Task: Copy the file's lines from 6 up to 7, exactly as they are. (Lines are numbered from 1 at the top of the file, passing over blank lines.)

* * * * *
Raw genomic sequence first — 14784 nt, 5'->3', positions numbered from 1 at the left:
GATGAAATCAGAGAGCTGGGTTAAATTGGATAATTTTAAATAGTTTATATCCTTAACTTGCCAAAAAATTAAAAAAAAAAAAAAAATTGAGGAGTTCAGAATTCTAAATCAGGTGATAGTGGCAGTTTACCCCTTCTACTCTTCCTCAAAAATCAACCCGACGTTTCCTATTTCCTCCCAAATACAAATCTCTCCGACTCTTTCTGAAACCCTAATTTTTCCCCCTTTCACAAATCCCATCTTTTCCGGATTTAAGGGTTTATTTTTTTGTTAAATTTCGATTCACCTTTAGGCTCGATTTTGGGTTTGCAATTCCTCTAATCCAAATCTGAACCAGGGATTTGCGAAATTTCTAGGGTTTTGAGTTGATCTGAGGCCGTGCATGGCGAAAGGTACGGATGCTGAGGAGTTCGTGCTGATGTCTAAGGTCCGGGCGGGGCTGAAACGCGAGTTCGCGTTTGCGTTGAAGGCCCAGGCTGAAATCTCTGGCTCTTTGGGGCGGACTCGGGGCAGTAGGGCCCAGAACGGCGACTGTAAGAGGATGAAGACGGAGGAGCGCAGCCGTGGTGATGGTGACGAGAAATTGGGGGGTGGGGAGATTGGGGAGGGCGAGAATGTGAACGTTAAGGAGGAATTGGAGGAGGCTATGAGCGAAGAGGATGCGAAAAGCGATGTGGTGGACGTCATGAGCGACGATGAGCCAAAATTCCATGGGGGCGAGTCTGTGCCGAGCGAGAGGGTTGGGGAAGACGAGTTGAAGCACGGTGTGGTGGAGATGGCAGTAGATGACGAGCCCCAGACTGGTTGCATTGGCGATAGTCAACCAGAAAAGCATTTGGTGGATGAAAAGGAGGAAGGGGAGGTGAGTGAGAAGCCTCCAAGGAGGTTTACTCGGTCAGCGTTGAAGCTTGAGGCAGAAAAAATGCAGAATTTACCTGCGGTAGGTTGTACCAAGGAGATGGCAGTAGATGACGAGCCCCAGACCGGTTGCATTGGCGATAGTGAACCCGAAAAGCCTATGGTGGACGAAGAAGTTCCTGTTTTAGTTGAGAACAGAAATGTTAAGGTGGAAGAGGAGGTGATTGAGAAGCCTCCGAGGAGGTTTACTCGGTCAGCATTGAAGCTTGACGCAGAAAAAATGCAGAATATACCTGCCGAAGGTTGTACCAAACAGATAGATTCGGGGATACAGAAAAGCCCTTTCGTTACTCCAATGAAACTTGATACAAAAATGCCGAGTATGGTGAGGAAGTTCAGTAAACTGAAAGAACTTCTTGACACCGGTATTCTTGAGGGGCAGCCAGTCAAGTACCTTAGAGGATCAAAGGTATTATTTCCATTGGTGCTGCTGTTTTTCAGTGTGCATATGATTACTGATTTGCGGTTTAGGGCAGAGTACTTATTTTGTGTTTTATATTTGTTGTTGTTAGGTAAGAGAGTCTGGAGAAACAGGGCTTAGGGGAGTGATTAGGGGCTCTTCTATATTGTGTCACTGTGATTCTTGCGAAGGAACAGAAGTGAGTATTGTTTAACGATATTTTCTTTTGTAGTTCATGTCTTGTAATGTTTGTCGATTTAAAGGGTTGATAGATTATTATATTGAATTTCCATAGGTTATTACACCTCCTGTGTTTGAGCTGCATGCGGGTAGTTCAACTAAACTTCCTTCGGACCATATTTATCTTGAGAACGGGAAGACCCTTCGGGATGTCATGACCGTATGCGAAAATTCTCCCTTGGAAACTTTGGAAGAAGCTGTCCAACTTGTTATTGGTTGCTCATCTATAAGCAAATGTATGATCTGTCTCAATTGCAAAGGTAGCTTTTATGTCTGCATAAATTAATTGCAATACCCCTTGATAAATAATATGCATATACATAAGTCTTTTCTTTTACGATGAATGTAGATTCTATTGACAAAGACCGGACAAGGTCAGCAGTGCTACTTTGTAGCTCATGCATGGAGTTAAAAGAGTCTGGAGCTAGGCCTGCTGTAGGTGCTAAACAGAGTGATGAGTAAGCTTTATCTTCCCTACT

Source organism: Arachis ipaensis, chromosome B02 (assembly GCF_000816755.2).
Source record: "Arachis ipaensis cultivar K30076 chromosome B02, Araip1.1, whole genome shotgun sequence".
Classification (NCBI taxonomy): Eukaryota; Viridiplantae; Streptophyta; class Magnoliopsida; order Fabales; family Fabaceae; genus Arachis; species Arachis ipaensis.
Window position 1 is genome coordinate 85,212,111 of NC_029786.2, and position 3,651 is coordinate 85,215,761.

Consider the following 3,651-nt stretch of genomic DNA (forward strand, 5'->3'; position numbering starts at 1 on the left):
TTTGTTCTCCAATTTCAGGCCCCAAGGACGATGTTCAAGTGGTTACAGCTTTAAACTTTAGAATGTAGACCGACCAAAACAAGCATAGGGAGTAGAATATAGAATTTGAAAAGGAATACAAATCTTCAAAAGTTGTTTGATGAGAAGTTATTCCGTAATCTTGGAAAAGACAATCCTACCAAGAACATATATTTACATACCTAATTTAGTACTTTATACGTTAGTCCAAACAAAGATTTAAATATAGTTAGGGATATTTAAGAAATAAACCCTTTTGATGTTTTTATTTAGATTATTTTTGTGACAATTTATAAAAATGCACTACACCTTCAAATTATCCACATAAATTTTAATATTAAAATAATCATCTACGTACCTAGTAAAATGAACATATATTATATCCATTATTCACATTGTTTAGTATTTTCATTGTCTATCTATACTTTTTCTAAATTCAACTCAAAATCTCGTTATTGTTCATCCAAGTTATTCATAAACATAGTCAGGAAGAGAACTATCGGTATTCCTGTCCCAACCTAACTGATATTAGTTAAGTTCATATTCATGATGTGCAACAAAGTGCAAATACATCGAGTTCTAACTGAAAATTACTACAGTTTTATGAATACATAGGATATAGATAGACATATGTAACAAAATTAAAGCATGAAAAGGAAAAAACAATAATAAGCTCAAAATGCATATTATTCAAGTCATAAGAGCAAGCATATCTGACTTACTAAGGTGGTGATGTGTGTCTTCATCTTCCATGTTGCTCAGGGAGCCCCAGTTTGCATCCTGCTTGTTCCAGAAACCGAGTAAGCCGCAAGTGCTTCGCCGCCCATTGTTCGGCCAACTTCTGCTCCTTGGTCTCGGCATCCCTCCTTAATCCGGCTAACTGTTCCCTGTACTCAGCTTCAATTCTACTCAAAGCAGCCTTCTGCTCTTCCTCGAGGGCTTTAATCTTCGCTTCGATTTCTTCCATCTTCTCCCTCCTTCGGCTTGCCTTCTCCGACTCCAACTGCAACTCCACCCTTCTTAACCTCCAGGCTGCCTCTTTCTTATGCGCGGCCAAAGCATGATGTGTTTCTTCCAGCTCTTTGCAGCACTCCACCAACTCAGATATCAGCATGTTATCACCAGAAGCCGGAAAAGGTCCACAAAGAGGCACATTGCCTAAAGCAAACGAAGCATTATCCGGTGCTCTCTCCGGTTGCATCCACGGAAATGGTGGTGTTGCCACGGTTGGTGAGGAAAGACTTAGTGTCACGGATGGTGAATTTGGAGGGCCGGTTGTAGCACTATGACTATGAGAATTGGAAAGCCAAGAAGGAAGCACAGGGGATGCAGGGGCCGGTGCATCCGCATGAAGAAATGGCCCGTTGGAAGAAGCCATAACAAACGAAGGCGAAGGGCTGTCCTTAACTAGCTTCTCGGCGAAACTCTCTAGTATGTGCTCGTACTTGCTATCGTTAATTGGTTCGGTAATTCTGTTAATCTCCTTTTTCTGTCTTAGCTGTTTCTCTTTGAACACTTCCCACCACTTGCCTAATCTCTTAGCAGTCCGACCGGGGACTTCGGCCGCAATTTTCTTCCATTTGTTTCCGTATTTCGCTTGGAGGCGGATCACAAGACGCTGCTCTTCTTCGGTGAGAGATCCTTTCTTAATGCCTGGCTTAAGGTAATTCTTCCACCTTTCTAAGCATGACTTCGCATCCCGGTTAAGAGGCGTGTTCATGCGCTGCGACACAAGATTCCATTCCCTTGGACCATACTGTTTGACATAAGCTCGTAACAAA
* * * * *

Window position 1 is genome coordinate 85,212,111 of NC_029786.2, and position 3,651 is coordinate 85,215,761.

Consider the following 3,651-nt stretch of genomic DNA (forward strand, 5'->3'; position numbering starts at 1 on the left):